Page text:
Written mainly in Hebrew but also in Aramaic and Greek, the scrolls tell us a great deal about ancient civilizations. There are thousands of fragments composing over 900 texts from a Jewish sect.

They contain some of the earliest versions of books of the Hebrew Bible. The scrolls provide a valuable understanding of ancient Jewish discourse. Other texts have been discovered featuring Arabic and Latin. 

Terracotta Army

Terracotta Army

  • Date of Creation: Approximately 210 BCE
  • Origin: Xian, China
  • Date of Discovery: Farmers unearthed them in 1974
  • Where Displayed: Xian, China

The Terracotta Army of carved warriors composed a city of their own. There are 6000 statues, all in battle-ready formation. No two are the same; each man has distinctive facial hair, clothing, rank, and more.

Built as funerary art for Emperor Qin Shi Huang, the Terracotta Army reveals incredible insight into life in the 2nd Century BCE in China. These statues stand guard at the tomb of the Emperor to guard him for eternity in the afterlife.

Tutankhamun’s Funerary Mask

Tutankhamun’s Funerary Mask

  • Date of Creation: 1323 BCE
  • Origin: Ancient Egypt
  • Date of Discovery: 1925
  • Where Displayed: The Egyptian Museum, Cairo

Perhaps one of the best-recognized ancient artifacts, the funerary mask of King Tutankhamun is breathtaking. Ancient Egyptian artisans carved the mask from two layers of inlaid gold, several precious gemstones, and glass.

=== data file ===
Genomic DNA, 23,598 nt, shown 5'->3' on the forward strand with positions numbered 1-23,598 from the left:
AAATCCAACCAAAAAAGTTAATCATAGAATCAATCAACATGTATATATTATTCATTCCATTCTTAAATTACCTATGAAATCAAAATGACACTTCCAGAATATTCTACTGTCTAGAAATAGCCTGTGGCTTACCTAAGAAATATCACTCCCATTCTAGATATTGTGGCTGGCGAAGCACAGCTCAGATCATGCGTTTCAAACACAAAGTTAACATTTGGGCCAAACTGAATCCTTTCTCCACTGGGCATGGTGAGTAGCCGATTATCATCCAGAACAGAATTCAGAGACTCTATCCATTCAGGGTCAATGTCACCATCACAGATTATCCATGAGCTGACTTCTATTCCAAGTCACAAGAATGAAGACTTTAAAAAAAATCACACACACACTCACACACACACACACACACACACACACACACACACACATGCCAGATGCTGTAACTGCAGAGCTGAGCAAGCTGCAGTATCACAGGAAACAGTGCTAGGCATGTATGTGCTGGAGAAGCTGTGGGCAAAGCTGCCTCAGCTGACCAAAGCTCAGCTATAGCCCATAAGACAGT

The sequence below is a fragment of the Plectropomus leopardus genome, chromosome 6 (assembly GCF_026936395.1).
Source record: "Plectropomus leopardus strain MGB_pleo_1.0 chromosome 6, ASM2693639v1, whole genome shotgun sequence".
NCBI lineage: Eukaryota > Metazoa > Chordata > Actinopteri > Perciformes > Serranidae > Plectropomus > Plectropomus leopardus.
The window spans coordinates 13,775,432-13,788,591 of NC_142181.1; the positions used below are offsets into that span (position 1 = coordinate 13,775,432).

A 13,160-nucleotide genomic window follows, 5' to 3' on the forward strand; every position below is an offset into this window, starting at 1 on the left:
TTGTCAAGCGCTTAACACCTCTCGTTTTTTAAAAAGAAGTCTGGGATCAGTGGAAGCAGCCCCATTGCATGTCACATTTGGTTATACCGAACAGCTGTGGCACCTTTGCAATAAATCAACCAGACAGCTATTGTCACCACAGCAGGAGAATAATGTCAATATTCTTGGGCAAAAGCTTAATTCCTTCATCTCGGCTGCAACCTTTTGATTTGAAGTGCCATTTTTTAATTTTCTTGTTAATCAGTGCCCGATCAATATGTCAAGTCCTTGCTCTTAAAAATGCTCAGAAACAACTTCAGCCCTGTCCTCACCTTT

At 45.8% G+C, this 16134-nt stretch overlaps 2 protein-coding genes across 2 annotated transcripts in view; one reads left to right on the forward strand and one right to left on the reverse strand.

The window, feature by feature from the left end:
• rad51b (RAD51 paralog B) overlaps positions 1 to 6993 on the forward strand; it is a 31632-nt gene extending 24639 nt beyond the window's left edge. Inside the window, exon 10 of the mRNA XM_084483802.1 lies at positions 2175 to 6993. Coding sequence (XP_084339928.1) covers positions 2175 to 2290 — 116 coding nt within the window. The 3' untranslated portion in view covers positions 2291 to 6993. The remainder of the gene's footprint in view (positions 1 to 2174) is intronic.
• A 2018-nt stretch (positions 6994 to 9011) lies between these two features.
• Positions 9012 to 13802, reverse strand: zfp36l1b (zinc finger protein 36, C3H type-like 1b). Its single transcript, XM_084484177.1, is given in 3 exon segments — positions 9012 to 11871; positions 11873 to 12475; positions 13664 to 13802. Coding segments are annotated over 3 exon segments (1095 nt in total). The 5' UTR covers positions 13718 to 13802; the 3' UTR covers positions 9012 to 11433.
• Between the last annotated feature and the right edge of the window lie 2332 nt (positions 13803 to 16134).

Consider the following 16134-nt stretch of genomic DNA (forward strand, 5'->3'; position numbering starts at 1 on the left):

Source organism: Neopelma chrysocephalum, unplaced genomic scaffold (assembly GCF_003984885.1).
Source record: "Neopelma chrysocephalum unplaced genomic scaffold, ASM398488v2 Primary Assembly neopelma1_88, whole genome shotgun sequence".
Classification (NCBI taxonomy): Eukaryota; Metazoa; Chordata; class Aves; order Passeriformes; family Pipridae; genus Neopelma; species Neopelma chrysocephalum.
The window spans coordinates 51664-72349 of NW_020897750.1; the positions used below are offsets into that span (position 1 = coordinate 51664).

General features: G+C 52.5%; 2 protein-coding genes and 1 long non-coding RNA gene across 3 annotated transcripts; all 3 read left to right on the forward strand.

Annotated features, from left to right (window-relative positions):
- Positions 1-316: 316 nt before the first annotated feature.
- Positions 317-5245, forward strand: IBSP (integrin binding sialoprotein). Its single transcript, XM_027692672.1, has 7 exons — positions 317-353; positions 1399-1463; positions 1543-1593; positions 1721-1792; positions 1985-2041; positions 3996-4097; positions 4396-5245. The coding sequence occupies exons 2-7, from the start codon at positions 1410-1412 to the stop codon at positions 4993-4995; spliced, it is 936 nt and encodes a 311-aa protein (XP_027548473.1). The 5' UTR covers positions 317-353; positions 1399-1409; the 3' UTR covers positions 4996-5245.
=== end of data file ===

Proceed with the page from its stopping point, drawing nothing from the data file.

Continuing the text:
This Egyptian king was only a child when he ruled, and his boyish features are evident in the mask. It’s one thing that makes it such an enigmatic artifact to behold. British archaeologist Howard Carter discovered the mask after unearthing the king’s tomb in the 1920s.

Ur Ram (Ram in the Thicket)

Ur Ram 

  • Date of Creation: 2600-2400 BCE
  • Origin: Ancient Sumerian city of Ur
  • Date of Discovery: 1928-9
  • Where Displayed: British Museum

The Ur Ram, also called Ram in a Thicket, is a statue of a ram or goat uncovered in the Royal Cemetery at Ur in southern Iraq. There are actually two similar statues that archaeologists found near each other and believe to be a pair.

Artisans crafted it by carving an intricate wooden core and then layering precious metals and other materials on top of it. These included lapis lazuli, gold and gold leaf, copper, and red limestone.

Nebra Sky Disk